Less is more!(?)

Once again it’s all about being happy…

Have you also made firm resolutions for the new year? A friend told me she would now leave out cream when cooking in favour of homemade tomato sauce. Aha! Initially it sounds healthy and prudent. She wants to give up some dairy products in order for her intestines to recuperate. What is it supposed to recuperate from? A friend told me that he would drink less alcohol now. What exactly is less? Less, compared to what? Is one glass in the evening a lot or a little?

I myself have a resolution this year to work “less”, which a self-employed person can only influence to a limited extent. I am very curious to see how this resolve develops and how I strive to achieve it. What is less or more is mostly a matter of opinion and – habit.

I am repeatedly surprised that we humans reward ourselves with things or deeds that are not really good for us or our health. When I read “drugs and alcohol” I always have to smile. Today I’m toasting myself with a glass of wine because I’ve had such a great, exhausting, sh…., whatever kind of day. Instead of going for a run or revelling in half an hour of yoga on the mat, I “treat” myself to the socially approved drug…. We are good at deceiving and betraying ourselves by whitewashing what is harmful.

And even I admit, with certain epicurean temptations (e.g. stollen, crème brulée, punch on Christmas Eve or champagne on New Year’s Eve – I’m sure you can think of enough examples of your own…) less sometimes becomes more. Especially the next morning… Or during the pre-Christmas adornment of the houses in the street, when a Father Christmas climbs up the wall of the house on every corner and the colourfully illuminated reindeer diligently flickers in chorus with thousands of gaudy, glaring LED lights.

Individual freedom stops where it harms others. I’m organising demos next year because I feel constrained in my aesthetic sensibility and freedom by too many and dazzling fairy lights…. With other seductions, too, I sometimes think that a size smaller would have done: for example, when cars seem too big for their drivers.

For years there have been guides on the internet that aim to help you get by with less and become happier. Marie Kondo, for example, the tidying activist who takes great pleasure when she enters a cluttered house for the first time, sits down on the floor with a smile, greets the house in meditation and then, continuing to smile, makes it clear to the people living there that they should please only keep what makes them really happy. To do this, each piece of clothing and every other object is handled and the feelings that object triggers reviewed. I used this method in the summer of 2020 and was thrilled with the clothes I was able to let go of. However, I failed miserably at my resolution to only buy a new item if I gave away an old one in return. I think I need another lockdown to clear up again.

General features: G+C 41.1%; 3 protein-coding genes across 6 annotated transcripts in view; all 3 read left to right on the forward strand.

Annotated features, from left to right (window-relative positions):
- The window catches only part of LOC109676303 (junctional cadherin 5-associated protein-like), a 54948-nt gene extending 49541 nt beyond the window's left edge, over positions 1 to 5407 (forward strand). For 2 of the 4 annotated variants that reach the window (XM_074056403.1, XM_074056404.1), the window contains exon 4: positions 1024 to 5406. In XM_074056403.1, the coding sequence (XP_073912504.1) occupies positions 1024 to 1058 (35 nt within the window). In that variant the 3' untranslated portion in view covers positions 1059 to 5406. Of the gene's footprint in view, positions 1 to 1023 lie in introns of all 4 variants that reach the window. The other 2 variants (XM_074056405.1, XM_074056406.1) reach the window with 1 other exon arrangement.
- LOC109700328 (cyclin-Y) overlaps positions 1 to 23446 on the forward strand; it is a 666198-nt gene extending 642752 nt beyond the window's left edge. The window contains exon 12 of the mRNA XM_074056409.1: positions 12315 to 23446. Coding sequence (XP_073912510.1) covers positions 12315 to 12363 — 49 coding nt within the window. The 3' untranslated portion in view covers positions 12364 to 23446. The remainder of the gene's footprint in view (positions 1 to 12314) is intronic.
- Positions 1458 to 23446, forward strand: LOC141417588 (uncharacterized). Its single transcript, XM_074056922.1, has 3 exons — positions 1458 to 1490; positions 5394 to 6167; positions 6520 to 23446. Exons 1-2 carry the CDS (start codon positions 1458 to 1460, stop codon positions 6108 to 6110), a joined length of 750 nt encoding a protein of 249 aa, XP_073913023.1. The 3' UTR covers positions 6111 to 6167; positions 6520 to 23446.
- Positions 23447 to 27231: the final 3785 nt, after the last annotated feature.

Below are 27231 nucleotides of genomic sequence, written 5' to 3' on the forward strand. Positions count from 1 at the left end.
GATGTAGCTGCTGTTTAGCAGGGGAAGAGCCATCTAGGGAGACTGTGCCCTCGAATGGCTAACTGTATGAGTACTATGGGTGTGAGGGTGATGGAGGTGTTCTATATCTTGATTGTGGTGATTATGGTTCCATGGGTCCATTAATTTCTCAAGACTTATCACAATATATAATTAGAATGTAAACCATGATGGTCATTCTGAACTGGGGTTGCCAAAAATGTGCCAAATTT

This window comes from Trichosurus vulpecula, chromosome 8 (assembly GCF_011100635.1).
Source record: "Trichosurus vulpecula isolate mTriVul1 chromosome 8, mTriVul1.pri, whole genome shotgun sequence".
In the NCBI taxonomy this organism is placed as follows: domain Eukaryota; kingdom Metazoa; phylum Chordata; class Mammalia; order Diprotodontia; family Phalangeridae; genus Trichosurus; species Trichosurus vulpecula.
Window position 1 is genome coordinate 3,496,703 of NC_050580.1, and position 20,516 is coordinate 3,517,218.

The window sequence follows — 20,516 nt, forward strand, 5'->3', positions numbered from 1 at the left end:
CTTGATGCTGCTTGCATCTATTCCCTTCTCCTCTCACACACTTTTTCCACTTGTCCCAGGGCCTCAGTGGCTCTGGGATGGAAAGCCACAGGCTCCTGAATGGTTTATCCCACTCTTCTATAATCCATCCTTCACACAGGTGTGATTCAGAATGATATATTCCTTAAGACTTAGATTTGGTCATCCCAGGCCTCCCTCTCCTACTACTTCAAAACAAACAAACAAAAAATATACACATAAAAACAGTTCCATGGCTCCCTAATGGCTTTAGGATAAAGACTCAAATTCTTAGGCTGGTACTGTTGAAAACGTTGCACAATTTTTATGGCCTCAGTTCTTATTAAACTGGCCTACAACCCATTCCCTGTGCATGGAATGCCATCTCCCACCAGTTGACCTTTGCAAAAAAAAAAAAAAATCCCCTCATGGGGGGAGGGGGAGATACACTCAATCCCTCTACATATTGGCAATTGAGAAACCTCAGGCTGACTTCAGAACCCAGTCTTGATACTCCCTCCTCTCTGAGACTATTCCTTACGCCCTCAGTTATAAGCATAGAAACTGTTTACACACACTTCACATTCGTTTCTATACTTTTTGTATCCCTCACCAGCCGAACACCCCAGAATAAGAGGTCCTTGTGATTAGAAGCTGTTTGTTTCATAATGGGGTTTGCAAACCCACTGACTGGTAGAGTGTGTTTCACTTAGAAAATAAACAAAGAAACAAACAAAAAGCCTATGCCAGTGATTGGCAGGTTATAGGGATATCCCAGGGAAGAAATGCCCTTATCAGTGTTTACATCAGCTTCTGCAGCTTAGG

Tiki Küstenmacher also tries to teach you to “simplify your life”. “The authors start with the “weariness of excess” and intend to help the readers to declutter and decelerate life in order to find the essentials and themselves.” (Wikipedia) I don’t know whether Deutschlandfunk is right when it says that “books like this disseminated wisdom of the greatest banality and naivety”, because I haven’t read it. 

Abstinence, however, which arises from loss, tends to cause despair. When I asked a flood victim (July 21) what the worst part of the catastrophe was for her (her underground car park, cellar and flat were under water), she told me it was the loss of all her photos. It’s like losing your identity and past. “The water took everything I was.”

For the psychologist William James (1842 – 1910), the self was not limited to body and mind. For him, it also included family and friends, clothing and all belongings. Following this theory, it is also understandable that flood victims speak of loss of identity.

My parents were hunter-gatherers. Maybe that’s what you become when you are a war child with deeply frightening experiences. “You should have it better” and “We’ll keep this, it’s still good” were guiding principles and beliefs of my parents’ world. I hated those phrases back then, but they have kept coming back to me the last two years. In the past I have bought things because I could, not because I really needed them or they would have made me happy in the long run. Are we perhaps the last generation, many of whom have (will have) more than their parents? What is true for my daughter?

When is less more for you? My New Year’s wish for you all is that you will always have enough of everything. And that you notice  – or have good friends who tell you  – when you look ridiculous in an SUV because you are simply too small for such a big car.

Original text: HFI
English translation: BCO

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